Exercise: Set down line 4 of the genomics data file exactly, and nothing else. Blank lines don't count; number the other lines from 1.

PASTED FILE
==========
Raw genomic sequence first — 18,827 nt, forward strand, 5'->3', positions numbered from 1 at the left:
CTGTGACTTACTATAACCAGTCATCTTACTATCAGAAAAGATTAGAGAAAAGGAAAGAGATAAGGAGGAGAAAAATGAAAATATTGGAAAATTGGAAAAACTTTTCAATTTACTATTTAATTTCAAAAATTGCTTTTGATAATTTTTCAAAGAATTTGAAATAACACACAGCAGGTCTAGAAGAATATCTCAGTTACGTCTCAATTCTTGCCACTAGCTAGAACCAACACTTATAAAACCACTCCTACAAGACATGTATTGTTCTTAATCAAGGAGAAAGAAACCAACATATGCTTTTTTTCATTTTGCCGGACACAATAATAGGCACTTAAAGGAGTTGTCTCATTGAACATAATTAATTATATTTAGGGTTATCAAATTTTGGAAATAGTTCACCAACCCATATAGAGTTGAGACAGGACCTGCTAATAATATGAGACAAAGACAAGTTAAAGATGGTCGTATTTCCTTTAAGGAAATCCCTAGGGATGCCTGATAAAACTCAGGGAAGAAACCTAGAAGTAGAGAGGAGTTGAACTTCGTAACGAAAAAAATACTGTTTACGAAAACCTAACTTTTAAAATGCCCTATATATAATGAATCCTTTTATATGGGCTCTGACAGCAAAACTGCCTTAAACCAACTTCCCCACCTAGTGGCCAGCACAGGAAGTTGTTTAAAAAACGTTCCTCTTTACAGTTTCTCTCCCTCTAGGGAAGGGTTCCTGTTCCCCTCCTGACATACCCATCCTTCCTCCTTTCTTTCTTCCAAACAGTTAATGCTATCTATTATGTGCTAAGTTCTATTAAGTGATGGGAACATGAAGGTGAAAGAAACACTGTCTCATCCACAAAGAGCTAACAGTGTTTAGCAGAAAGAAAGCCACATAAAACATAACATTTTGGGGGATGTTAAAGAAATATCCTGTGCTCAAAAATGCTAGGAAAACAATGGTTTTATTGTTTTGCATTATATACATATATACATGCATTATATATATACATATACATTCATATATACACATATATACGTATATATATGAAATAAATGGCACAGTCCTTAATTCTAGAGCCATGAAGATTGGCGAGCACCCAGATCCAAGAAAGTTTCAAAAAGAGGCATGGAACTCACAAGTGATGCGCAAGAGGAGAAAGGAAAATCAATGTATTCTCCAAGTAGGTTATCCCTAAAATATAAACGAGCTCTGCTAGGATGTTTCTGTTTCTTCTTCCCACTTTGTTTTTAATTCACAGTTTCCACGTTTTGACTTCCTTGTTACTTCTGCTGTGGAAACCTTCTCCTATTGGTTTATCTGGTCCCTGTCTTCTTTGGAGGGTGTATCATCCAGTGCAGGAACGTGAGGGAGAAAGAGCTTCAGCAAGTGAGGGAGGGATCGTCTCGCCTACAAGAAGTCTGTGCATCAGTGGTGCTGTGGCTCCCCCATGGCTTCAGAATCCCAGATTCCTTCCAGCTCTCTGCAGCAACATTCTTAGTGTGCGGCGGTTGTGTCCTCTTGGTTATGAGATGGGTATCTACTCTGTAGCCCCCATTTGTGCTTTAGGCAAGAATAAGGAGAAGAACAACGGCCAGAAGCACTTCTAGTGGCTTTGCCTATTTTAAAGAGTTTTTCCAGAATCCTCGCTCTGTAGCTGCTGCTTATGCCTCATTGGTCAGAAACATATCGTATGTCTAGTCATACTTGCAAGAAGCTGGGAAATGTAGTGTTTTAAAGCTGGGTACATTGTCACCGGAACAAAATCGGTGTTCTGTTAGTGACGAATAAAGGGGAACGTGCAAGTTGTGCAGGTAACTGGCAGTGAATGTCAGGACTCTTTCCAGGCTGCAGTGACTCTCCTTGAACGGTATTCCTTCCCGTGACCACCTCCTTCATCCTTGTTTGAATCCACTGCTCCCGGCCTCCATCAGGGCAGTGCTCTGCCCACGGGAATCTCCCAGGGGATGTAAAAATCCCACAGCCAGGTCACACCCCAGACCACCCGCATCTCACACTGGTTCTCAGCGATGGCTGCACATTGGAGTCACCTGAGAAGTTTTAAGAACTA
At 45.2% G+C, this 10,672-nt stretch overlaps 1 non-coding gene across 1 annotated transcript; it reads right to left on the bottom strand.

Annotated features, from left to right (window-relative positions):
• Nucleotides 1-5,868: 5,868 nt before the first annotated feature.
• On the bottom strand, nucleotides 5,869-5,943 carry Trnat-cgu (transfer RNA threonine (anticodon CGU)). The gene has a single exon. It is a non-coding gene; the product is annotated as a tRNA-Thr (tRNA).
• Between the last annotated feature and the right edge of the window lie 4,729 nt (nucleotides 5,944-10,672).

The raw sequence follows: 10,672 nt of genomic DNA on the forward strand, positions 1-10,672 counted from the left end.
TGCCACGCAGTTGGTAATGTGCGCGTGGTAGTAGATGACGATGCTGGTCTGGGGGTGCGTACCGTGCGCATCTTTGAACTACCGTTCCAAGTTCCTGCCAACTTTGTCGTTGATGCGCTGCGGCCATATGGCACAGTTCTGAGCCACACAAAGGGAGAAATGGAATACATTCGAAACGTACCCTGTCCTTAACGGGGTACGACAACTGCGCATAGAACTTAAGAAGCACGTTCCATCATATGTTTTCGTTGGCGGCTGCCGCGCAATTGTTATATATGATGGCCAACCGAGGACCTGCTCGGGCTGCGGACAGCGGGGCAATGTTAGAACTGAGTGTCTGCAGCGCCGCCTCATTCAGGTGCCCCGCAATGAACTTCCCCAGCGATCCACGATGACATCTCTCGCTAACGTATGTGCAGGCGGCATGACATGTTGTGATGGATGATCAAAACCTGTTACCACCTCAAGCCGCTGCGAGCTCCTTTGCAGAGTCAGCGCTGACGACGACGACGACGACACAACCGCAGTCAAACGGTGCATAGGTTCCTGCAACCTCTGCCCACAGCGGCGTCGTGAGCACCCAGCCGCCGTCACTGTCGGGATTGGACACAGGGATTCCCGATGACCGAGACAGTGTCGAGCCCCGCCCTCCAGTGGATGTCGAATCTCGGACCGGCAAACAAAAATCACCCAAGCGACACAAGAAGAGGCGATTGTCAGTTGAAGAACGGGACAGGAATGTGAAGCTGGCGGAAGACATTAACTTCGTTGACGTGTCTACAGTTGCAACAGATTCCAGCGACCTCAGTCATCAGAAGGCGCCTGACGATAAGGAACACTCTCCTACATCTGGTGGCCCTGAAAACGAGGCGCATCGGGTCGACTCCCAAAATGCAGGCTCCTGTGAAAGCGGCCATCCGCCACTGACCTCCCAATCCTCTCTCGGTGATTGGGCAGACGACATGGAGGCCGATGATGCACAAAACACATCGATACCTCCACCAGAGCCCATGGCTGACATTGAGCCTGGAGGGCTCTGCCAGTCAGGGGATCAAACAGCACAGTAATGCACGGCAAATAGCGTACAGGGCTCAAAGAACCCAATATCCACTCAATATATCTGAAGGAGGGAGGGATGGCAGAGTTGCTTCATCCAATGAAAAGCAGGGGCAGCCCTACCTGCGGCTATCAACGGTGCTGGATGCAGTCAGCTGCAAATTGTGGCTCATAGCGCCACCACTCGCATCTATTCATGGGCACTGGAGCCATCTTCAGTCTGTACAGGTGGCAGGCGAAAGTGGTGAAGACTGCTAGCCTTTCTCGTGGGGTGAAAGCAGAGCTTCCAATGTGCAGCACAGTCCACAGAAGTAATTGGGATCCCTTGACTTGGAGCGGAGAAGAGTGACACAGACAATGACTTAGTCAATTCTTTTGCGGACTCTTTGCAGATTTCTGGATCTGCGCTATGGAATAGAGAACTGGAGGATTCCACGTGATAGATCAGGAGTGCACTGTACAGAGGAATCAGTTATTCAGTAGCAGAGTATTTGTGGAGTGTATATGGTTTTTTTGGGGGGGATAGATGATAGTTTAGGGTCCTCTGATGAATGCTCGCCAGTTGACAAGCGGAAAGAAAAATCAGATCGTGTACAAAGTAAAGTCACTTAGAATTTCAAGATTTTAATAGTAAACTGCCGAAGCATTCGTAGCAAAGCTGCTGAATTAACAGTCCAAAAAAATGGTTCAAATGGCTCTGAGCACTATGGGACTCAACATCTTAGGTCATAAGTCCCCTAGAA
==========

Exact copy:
Annotated features, from left to right (window-relative positions):